07 Dec 2011:
Project Uses Satellite Data
To Better Predict Flooding in South Asia
A new NASA project will use satellite data to better monitor how much water is fed into river systems
across the Himalayan region through snow and glacier melt, an initiative that could help provide early warnings on flooding and drought across South Asia
. Using satellite observations of snow and glacial melt, the so-called HIMALA project will generate daily snow/water equivalence maps that will then be fed into other hydrological models that monitor how much freshwater is entering the region’s major rivers, including the Ganges and the Indus. While the Himalayan glaciers serve as a freshwater reservoir for more than 1.3 billion people, scientists say those water resources will increasingly be affected by climate change, population growth, urbanization, and changes to land use. Results from the HIMALA project also could be used to improve drinking water quality and availability and devise climate adaptation and mitigation strategies. A report on the project was published in the journal BioOne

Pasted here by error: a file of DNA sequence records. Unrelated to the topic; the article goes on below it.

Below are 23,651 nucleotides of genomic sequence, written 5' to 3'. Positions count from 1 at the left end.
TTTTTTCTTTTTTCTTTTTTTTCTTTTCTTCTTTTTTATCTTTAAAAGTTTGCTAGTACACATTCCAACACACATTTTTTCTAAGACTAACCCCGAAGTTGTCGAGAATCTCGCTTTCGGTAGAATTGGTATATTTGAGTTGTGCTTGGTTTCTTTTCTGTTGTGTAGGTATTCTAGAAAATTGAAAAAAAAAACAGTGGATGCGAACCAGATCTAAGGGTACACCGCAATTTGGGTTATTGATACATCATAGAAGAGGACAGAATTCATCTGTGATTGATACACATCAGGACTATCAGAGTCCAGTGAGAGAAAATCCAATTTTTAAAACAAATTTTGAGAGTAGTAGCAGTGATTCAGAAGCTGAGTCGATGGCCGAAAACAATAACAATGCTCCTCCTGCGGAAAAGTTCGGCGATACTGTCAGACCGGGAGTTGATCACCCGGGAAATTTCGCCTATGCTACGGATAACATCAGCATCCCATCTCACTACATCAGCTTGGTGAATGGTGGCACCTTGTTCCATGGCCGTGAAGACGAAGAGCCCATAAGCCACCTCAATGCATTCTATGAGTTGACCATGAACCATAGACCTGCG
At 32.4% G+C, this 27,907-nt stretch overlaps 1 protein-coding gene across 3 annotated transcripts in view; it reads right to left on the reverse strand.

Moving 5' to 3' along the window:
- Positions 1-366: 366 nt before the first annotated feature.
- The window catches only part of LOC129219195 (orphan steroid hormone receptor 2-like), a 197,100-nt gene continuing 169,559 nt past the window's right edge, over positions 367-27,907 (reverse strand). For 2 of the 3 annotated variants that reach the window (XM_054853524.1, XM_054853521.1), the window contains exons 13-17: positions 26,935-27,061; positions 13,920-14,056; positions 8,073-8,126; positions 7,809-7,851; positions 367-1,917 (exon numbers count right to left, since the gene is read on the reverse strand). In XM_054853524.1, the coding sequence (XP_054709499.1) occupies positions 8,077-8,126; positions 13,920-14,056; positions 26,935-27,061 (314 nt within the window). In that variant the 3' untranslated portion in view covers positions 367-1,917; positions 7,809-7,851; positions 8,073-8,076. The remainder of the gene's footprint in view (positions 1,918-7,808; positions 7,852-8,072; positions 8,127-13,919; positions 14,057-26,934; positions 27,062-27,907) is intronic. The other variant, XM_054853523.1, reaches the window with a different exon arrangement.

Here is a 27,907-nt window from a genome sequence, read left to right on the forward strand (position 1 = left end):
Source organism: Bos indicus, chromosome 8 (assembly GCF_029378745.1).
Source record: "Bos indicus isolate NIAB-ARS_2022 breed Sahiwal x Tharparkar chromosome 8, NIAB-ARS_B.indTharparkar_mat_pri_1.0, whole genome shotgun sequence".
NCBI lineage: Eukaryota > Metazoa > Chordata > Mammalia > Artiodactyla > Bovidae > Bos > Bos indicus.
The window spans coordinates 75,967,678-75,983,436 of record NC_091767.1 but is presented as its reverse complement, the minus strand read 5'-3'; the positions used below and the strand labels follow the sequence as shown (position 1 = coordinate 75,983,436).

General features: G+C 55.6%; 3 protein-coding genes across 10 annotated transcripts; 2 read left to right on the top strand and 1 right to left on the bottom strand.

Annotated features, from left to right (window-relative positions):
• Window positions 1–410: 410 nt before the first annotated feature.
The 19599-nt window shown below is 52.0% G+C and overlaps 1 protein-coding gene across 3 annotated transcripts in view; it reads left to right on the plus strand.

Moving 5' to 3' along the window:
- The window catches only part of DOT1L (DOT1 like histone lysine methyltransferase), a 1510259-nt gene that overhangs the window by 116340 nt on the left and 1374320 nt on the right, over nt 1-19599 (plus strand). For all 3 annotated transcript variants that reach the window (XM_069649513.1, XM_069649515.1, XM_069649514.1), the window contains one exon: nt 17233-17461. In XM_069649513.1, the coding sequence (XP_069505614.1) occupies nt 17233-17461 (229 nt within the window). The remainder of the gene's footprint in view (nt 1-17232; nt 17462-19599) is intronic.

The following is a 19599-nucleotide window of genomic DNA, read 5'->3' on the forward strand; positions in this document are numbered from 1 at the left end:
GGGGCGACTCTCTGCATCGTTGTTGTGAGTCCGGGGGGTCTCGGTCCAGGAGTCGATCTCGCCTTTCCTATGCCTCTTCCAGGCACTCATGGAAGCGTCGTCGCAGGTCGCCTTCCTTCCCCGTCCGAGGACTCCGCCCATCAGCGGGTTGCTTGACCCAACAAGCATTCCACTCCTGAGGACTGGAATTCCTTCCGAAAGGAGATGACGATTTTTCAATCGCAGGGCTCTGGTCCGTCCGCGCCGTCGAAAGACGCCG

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Photographer Robert Wintner documents the exquisite beauty and biodiversity of Cuba’s coral reefs, which are largely intact thanks to stifled coastal development in the communist nation. View the gallery.
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The Warriors of Qiugang
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A three-part series Tainted Harvest
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